Memorial Service Recognizes, Remembers Unmarked Graves Found at Florida Hospital DeLand

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DELAND, Fla., August 15, 2017 Beneath a moss draped tree, Florida Hospital DeLand hosted a special service in the hospitals memorial garden on Aug. 15, honoring the unmarked graves that were found during construction to expand the hospitals cardiac catheterization in July 2014.

The event also coincided with the two-year anniversary of the opening of the $3.5 million, 6,740-square-foot expansion to Florida Hospital DeLand's cardiac catheterization lab.

Pastor Johnny Long of First Baptist Church DeLand led the events invocation.

When the remains were initially found during construction two years ago, archaeologists from Prentice Thomas and Associates uncovered 21 graves dating back to the late 1800s and early 1900s.

This undocumented gravesite was unbeknownst to us, or Volusia County for that matter, said Hector de Jesus, Florida Hospital DeLand chief operating officer. The hospital was built in 1962 and subsequent to that, this land was basically orange groves, so this was quite a surprise to us.

Archaeologists determined that the property the hospital was built upon was formerly a county poor house. In the 1890s, the area was converted into an agricultural poor farm, where those less fortunate could live and support themselves. Unfortunately, many who ended up living on this poor farm tended to be elderly or in poor health. Many of those who died were presumably buried on site.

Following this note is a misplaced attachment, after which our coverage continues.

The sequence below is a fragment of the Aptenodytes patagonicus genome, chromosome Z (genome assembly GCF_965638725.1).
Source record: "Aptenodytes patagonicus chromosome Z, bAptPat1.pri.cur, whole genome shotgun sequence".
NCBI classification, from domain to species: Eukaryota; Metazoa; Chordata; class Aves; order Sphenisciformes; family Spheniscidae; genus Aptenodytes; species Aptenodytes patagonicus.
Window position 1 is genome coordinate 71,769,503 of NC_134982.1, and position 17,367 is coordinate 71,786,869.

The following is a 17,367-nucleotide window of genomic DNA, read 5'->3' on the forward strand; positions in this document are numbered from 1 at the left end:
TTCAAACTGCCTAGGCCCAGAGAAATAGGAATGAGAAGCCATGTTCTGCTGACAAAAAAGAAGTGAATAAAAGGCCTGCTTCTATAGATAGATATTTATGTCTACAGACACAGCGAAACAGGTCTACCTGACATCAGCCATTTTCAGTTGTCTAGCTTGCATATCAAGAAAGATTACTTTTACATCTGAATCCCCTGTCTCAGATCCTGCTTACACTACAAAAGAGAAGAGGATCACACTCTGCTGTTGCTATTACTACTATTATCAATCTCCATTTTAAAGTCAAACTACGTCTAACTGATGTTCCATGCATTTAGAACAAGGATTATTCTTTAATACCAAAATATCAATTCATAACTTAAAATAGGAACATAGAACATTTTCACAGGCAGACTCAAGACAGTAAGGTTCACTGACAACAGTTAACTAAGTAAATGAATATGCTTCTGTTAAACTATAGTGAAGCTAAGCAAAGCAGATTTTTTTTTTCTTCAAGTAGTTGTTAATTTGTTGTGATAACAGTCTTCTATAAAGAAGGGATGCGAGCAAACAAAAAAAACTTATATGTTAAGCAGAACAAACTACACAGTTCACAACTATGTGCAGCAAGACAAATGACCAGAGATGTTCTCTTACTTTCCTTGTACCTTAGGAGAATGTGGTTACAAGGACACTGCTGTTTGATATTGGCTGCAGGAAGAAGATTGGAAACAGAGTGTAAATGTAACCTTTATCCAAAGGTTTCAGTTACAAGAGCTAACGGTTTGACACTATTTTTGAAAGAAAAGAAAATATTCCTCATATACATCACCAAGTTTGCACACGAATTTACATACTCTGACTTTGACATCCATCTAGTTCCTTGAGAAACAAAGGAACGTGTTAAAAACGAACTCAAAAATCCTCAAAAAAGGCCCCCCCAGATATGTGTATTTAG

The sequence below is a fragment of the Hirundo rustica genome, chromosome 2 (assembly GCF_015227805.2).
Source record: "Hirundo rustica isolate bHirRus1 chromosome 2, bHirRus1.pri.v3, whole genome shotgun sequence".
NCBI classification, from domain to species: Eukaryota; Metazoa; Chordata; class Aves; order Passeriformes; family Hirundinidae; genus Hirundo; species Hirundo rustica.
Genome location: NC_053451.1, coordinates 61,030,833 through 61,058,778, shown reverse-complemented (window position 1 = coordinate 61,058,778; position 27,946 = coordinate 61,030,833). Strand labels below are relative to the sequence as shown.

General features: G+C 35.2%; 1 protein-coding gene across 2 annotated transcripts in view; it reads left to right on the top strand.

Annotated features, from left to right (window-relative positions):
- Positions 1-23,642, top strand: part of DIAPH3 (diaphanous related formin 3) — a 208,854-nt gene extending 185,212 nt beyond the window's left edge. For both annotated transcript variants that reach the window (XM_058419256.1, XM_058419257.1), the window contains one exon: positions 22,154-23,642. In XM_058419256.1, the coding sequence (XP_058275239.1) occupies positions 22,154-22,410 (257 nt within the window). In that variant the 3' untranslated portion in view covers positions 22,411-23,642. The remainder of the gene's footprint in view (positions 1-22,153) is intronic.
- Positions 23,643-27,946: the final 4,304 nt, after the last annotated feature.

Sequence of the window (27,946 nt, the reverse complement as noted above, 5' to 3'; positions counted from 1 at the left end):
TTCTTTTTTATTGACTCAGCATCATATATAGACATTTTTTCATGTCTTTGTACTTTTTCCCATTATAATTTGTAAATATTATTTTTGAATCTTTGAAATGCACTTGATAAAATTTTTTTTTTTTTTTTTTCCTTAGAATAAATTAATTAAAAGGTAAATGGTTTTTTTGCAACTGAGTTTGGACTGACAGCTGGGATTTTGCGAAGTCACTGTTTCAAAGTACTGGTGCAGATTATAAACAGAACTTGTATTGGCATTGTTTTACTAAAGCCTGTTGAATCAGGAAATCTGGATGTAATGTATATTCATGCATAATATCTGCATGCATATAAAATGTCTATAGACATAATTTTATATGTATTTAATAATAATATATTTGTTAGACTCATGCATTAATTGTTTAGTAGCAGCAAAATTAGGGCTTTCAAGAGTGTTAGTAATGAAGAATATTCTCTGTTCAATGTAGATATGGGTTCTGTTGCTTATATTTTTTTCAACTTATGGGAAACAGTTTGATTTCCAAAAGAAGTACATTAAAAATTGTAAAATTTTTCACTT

Because the graves were not marked with headstones and Volusia County archives did not have any official record of who was buried in the cemetery, the remains were transported to a laboratory in Fort Walton Beach, Fla., for further analysis.

The remains have now found their final resting place at Oakdale Cemetery in DeLand. Long of First Baptist Church DeLand performed the ceremony when the hospital laid these remains to rest.

About Florida Hospital DeLand

Florida Hospital DeLand is a member of Adventist Health System, a faith-based health care organization with 45 hospital campuses and 8,200 licensed beds in nine states, serving more than 5 million patients annually. With a mission to extend the healing ministry of Christ, Florida Hospital DeLand has 164-beds and is one of the seven Florida Hospitals in Flagler, Lake and Volusia counties that composes the Florida Hospital Central Florida Division - North Region. As the largest hospital system in the area, the Florida Hospital Central Florida Division - North Region has 1,226 beds and more than 7,800 employees.

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